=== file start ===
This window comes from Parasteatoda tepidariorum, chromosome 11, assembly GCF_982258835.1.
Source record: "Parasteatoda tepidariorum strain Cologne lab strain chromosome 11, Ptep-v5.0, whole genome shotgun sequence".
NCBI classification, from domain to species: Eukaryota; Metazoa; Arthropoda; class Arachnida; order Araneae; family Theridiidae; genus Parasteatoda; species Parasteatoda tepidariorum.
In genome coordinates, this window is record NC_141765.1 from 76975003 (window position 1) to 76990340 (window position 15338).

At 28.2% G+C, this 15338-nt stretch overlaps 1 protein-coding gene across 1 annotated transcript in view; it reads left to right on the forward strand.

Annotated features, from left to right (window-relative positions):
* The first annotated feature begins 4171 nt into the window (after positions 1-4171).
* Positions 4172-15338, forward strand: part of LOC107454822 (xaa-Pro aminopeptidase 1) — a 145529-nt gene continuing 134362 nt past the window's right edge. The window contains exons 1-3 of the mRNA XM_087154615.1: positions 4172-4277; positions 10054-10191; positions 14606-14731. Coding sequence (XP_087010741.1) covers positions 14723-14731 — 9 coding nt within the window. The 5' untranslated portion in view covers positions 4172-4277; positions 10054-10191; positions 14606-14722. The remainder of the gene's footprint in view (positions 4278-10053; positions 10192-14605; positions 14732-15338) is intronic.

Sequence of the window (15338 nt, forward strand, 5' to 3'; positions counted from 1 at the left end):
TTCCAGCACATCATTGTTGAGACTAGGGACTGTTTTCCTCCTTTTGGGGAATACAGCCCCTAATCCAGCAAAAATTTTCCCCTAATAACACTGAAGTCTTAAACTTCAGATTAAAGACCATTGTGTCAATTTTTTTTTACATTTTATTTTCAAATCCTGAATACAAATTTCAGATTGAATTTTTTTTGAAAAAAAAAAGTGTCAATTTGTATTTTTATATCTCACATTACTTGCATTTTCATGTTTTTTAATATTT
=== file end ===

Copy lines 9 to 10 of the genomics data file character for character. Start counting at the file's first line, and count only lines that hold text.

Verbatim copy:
Sequence of the window (15338 nt, forward strand, 5' to 3'; positions counted from 1 at the left end):
TTCCAGCACATCATTGTTGAGACTAGGGACTGTTTTCCTCCTTTTGGGGAATACAGCCCCTAATCCAGCAAAAATTTTCCCCTAATAACACTGAAGTCTTAAACTTCAGATTAAAGACCATTGTGTCAATTTTTTTTTACATTTTATTTTCAAATCCTGAATACAAATTTCAGATTGAATTTTTTTTGAAAAAAAAAAGTGTCAATTTGTATTTTTATATCTCACATTACTTGCATTTTCATGTTTTTTAATATTT